Blogging for conversions? Here's the strategy we suggest.

How to craft a blog that drives 4x site average web leads

sep
4
min.
to read
sep

Industry: IT management
Content: Six monthly 400-word blog posts
Highlights: Blog readers convert 4x more often than non blog readers

Most businesses view their website as a sales tool, which understandably leads to the idea that all content should reference product value. It’s a common mistake to place products at the forefront of every article or blog post.  

The conclusion we’ve come to on this subject: If the sole focus of your corporate blog is to talk about your products, you’re going to find not many people will be interested in what you have to say. But people can be sold on your brand’s value beyond service offerings.

Here’s an example: One Brafton client in the IT management space came to Brafton in an effort to increase lead generation.

Problem:

  • The brand was in a “boring” industry.
  • It needed assistance generating leads and garnering interest around their products.

Strategy:

  • We knew we needed to reference products, but placed the focus on education and questions to appeal to buyers’ interest.
  • Topics included how-to tips, with the provider’s offerings as one viable solution, alongside other ideas readers might enact right away.

Content:

  • Blogs around 400-words in length provided just the right amount of word space to give a useful tip for people who might benefit from company’s offering.

Success Story 9.2 StatResults:

  • People who read the blog are actually four times more likely to convert than those who don’t read it.

Even though the rest of the website is dedicated to landing pages about products and services – the blog posts with tips and advice – get the most traction.

Here’s a closer look at why this blog was so successful in attracting and cultivating leads:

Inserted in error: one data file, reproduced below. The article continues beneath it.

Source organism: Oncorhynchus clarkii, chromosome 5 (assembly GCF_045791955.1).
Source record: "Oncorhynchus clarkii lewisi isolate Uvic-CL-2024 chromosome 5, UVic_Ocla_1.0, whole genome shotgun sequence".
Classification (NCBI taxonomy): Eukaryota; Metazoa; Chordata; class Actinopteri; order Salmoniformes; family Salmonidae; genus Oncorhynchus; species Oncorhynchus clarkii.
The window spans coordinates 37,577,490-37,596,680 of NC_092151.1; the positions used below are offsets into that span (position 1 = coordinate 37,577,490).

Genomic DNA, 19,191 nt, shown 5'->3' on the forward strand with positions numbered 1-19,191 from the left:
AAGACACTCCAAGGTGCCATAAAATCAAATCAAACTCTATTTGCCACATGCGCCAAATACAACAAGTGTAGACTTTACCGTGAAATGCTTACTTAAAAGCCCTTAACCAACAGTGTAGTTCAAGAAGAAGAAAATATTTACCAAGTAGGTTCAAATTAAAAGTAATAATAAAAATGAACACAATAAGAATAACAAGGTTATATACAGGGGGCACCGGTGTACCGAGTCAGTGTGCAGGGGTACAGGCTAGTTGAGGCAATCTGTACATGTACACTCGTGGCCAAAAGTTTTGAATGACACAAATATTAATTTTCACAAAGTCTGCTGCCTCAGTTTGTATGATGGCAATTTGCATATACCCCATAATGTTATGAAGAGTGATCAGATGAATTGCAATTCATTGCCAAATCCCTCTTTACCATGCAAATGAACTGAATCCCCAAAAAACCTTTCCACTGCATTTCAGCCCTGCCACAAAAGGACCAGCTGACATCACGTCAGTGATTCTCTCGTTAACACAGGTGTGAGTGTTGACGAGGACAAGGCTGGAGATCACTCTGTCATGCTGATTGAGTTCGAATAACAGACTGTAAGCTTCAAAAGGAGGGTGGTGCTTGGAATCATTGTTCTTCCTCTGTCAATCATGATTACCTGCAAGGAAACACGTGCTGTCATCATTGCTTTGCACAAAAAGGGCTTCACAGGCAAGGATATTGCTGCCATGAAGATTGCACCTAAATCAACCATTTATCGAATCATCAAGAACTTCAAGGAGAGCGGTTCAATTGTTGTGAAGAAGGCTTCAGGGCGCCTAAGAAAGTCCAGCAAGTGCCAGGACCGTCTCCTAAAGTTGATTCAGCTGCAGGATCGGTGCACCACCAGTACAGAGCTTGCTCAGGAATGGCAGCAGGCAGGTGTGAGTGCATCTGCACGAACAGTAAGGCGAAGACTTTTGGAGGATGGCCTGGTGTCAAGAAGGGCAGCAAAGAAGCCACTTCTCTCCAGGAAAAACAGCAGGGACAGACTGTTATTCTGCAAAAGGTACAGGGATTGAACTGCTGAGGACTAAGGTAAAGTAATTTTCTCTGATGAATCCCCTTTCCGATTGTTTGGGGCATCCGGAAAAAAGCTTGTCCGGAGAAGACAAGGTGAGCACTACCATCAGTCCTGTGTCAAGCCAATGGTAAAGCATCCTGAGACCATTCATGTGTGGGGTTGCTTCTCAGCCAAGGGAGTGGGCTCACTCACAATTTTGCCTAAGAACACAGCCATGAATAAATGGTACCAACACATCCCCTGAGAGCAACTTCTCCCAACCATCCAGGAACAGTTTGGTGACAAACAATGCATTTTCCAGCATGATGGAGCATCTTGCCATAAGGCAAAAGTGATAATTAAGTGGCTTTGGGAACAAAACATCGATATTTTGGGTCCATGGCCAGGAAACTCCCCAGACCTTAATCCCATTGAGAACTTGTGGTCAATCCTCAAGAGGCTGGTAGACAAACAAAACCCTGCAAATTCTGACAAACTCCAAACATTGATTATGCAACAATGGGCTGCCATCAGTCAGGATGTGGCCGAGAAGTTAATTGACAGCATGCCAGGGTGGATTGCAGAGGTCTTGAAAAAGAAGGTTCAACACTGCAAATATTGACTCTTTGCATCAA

It focuses on the “take home”

In order to attract readers in the first place, our writers needed to understand the demographic they’re speaking to. In this case, it was data center managers.

Next, we set out to create a balance of educational and promotional articles (much heavier on the former). When we started publishing blog and news articles that provided tips and advice for data center managers, they were more interested in learning about the products. The blogs helped contextualize the brand’s offering as a solution to a larger pain point.

An educational blog also earns trust. Actionable takeaways and real-life advice show readers the blog is set up as a resource for them, not just as a sales tool.

It has customized CTA buttons 

We always recommend a call to action button in the top right hand corner of a blog post. This is the natural spot where eyes go when looking for an action to take or a “next step.” (This is why contact us or shopping cart buttons are almost always placed in this area.)

But one CTA is not enough. Your blog calls to action should consider the subject matter of the post, or the specific action a reader is most likely to take. In this brand’s situation, they created a CTA button that had three different options – view a video, download a free trial or contact a representative.

This approach proves successful. Giving readers a clear three-choice next step, it allows them to follow the exact path that they want.  Here’s a quick video with more CTA ideas you can add to build conversions among even casual readers:

It gives new visitors a place to learn about the brand

For this company, 87 percent of blog readers represent new monthly users. Yes: Every headline was optimized for search – it’s good to keep the top of funnel wide. But no: Not all of this “new traffic” had landed via a blog. It comes down to good integration, ensuring that when a new person arrives on the site, the educational value of the brand is part of his or her first impression.

blog in header

 

You need a clearly stated blog and resource center in the navigation bar at the top of the homepage. It gives new visitors who might not be ready to buy a place to go, while also ensuring to them that the website isn’t just a brochure.

We’ve said it before: When someone enters your website for the first time, it’s a bit like a blind date. No one wants to sit across from the person who only talks about him or herself.

If you only talk about your products and services, your audience will interpret your blog articles as advertorials. This will come off as deceptive and your audience will lose trust in your brand and credibility. If that wasn’t evidence enough, it’s also frowned upon by Google and its guidelines for good content. Read on here…

Molly Buccini
Molly Buccini is Brafton's community manager. She joined the team with a background in digital journalism and social media. She's a theatre nerd, pop culture junkie and lover of summertime.

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